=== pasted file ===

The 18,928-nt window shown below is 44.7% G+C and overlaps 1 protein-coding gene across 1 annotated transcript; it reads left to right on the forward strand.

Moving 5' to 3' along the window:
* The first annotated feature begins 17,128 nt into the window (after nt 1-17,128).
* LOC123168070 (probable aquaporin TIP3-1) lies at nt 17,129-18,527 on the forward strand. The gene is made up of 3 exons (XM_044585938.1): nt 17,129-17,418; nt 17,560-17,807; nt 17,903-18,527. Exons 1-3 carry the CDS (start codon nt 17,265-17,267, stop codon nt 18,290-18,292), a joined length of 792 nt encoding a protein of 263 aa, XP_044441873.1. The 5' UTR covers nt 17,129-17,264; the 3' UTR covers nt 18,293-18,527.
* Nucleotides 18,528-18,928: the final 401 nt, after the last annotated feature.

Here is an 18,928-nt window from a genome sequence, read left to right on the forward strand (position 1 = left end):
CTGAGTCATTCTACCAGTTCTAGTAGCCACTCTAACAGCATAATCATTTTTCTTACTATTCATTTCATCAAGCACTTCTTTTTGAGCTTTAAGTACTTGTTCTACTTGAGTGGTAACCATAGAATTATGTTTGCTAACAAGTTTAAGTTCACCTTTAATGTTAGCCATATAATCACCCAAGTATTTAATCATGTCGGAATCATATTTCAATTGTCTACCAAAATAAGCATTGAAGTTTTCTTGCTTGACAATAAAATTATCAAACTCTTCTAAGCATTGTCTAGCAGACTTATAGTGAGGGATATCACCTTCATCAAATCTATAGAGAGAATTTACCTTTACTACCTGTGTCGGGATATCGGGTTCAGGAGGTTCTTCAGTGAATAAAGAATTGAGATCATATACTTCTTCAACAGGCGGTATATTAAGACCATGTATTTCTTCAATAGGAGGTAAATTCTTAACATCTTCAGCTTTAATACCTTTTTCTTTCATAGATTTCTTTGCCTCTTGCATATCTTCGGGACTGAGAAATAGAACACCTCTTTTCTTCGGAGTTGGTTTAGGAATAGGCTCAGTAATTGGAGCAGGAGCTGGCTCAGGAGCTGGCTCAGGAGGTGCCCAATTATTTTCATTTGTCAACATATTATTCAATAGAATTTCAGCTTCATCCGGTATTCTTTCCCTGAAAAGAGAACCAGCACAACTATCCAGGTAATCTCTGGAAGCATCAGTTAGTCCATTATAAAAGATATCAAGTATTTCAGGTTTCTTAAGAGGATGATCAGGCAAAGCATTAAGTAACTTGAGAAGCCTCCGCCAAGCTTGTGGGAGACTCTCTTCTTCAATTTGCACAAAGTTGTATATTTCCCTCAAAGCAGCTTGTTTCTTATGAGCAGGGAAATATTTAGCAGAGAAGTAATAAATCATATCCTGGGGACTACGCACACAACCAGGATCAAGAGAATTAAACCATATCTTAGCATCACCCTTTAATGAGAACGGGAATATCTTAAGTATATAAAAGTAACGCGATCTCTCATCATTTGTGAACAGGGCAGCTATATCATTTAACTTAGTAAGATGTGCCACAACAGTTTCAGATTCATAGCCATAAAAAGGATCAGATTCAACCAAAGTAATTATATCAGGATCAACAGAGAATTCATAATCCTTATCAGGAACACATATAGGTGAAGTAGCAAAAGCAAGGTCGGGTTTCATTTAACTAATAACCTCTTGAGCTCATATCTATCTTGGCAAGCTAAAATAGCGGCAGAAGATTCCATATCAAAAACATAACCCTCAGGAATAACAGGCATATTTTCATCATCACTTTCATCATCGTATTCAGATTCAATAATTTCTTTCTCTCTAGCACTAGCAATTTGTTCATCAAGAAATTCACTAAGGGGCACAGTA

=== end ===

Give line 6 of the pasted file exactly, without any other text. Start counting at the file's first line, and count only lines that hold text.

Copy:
Here is an 18,928-nt window from a genome sequence, read left to right on the forward strand (position 1 = left end):